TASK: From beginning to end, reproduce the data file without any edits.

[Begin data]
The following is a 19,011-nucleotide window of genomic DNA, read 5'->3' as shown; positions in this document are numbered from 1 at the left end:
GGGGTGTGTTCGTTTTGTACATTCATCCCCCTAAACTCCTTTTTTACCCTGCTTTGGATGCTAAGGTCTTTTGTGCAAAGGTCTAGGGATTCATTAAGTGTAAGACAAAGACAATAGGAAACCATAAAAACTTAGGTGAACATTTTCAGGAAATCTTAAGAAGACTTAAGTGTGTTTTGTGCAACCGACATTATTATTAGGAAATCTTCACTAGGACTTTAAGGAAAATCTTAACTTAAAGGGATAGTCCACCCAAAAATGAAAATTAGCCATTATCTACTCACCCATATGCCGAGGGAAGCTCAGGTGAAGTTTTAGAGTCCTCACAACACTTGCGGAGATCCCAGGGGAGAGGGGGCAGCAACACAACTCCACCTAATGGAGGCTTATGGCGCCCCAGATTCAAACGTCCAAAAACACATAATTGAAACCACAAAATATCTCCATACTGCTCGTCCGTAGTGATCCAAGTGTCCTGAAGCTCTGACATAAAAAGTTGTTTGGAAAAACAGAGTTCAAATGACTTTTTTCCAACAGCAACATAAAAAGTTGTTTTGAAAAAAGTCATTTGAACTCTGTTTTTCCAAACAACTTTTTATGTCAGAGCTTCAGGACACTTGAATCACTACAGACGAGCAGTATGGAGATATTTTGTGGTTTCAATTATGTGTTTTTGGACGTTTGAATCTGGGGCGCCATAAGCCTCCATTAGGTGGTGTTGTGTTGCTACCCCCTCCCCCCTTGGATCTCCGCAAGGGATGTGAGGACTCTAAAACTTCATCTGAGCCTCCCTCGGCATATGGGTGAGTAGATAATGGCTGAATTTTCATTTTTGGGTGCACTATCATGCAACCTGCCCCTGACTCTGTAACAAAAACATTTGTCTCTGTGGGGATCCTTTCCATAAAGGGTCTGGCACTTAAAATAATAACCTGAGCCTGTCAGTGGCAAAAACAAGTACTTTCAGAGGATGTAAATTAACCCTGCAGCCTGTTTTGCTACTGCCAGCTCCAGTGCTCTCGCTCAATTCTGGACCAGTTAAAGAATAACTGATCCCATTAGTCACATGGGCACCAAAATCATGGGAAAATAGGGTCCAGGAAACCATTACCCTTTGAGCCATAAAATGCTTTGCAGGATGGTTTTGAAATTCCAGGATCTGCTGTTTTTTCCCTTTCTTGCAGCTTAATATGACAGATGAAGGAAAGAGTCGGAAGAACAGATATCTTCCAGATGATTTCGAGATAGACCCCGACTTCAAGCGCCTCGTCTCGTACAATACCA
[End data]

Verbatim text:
The following is a 19,011-nucleotide window of genomic DNA, read 5'->3' as shown; positions in this document are numbered from 1 at the left end:
GGGGTGTGTTCGTTTTGTACATTCATCCCCCTAAACTCCTTTTTTACCCTGCTTTGGATGCTAAGGTCTTTTGTGCAAAGGTCTAGGGATTCATTAAGTGTAAGACAAAGACAATAGGAAACCATAAAAACTTAGGTGAACATTTTCAGGAAATCTTAAGAAGACTTAAGTGTGTTTTGTGCAACCGACATTATTATTAGGAAATCTTCACTAGGACTTTAAGGAAAATCTTAACTTAAAGGGATAGTCCACCCAAAAATGAAAATTAGCCATTATCTACTCACCCATATGCCGAGGGAAGCTCAGGTGAAGTTTTAGAGTCCTCACAACACTTGCGGAGATCCCAGGGGAGAGGGGGCAGCAACACAACTCCACCTAATGGAGGCTTATGGCGCCCCAGATTCAAACGTCCAAAAACACATAATTGAAACCACAAAATATCTCCATACTGCTCGTCCGTAGTGATCCAAGTGTCCTGAAGCTCTGACATAAAAAGTTGTTTGGAAAAACAGAGTTCAAATGACTTTTTTCCAACAGCAACATAAAAAGTTGTTTTGAAAAAAGTCATTTGAACTCTGTTTTTCCAAACAACTTTTTATGTCAGAGCTTCAGGACACTTGAATCACTACAGACGAGCAGTATGGAGATATTTTGTGGTTTCAATTATGTGTTTTTGGACGTTTGAATCTGGGGCGCCATAAGCCTCCATTAGGTGGTGTTGTGTTGCTACCCCCTCCCCCCTTGGATCTCCGCAAGGGATGTGAGGACTCTAAAACTTCATCTGAGCCTCCCTCGGCATATGGGTGAGTAGATAATGGCTGAATTTTCATTTTTGGGTGCACTATCATGCAACCTGCCCCTGACTCTGTAACAAAAACATTTGTCTCTGTGGGGATCCTTTCCATAAAGGGTCTGGCACTTAAAATAATAACCTGAGCCTGTCAGTGGCAAAAACAAGTACTTTCAGAGGATGTAAATTAACCCTGCAGCCTGTTTTGCTACTGCCAGCTCCAGTGCTCTCGCTCAATTCTGGACCAGTTAAAGAATAACTGATCCCATTAGTCACATGGGCACCAAAATCATGGGAAAATAGGGTCCAGGAAACCATTACCCTTTGAGCCATAAAATGCTTTGCAGGATGGTTTTGAAATTCCAGGATCTGCTGTTTTTTCCCTTTCTTGCAGCTTAATATGACAGATGAAGGAAAGAGTCGGAAGAACAGATATCTTCCAGATGATTTCGAGATAGACCCCGACTTCAAGCGCCTCGTCTCGTACAATACCA